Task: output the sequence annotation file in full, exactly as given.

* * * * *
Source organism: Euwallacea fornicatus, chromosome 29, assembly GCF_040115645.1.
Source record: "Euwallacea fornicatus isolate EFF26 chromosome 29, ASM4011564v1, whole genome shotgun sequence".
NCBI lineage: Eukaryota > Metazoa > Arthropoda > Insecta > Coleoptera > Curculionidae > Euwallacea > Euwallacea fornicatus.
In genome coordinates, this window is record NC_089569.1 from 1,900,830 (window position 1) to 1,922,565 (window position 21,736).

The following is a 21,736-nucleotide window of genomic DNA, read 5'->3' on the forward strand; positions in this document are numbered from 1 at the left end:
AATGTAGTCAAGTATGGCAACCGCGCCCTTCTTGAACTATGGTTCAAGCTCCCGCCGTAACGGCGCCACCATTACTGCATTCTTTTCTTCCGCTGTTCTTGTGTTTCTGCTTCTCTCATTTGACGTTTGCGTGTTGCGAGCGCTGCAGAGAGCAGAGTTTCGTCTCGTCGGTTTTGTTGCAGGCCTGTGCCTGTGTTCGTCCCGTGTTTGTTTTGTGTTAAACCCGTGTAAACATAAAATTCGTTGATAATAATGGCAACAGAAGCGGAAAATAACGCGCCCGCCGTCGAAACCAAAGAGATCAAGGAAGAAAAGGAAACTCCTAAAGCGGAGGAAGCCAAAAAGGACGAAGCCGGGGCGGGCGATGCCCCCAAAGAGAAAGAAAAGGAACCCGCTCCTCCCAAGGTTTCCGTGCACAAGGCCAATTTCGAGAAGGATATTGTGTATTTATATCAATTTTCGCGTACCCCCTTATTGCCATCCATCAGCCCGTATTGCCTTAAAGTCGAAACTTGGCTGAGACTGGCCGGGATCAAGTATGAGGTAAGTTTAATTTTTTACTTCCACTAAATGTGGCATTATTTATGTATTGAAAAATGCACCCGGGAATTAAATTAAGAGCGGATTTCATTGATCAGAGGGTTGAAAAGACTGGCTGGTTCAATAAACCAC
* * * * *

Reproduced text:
Source organism: Euwallacea fornicatus, chromosome 29, assembly GCF_040115645.1.
Source record: "Euwallacea fornicatus isolate EFF26 chromosome 29, ASM4011564v1, whole genome shotgun sequence".
NCBI lineage: Eukaryota > Metazoa > Arthropoda > Insecta > Coleoptera > Curculionidae > Euwallacea > Euwallacea fornicatus.
In genome coordinates, this window is record NC_089569.1 from 1,900,830 (window position 1) to 1,922,565 (window position 21,736).

The following is a 21,736-nucleotide window of genomic DNA, read 5'->3' on the forward strand; positions in this document are numbered from 1 at the left end:
AATGTAGTCAAGTATGGCAACCGCGCCCTTCTTGAACTATGGTTCAAGCTCCCGCCGTAACGGCGCCACCATTACTGCATTCTTTTCTTCCGCTGTTCTTGTGTTTCTGCTTCTCTCATTTGACGTTTGCGTGTTGCGAGCGCTGCAGAGAGCAGAGTTTCGTCTCGTCGGTTTTGTTGCAGGCCTGTGCCTGTGTTCGTCCCGTGTTTGTTTTGTGTTAAACCCGTGTAAACATAAAATTCGTTGATAATAATGGCAACAGAAGCGGAAAATAACGCGCCCGCCGTCGAAACCAAAGAGATCAAGGAAGAAAAGGAAACTCCTAAAGCGGAGGAAGCCAAAAAGGACGAAGCCGGGGCGGGCGATGCCCCCAAAGAGAAAGAAAAGGAACCCGCTCCTCCCAAGGTTTCCGTGCACAAGGCCAATTTCGAGAAGGATATTGTGTATTTATATCAATTTTCGCGTACCCCCTTATTGCCATCCATCAGCCCGTATTGCCTTAAAGTCGAAACTTGGCTGAGACTGGCCGGGATCAAGTATGAGGTAAGTTTAATTTTTTACTTCCACTAAATGTGGCATTATTTATGTATTGAAAAATGCACCCGGGAATTAAATTAAGAGCGGATTTCATTGATCAGAGGGTTGAAAAGACTGGCTGGTTCAATAAACCAC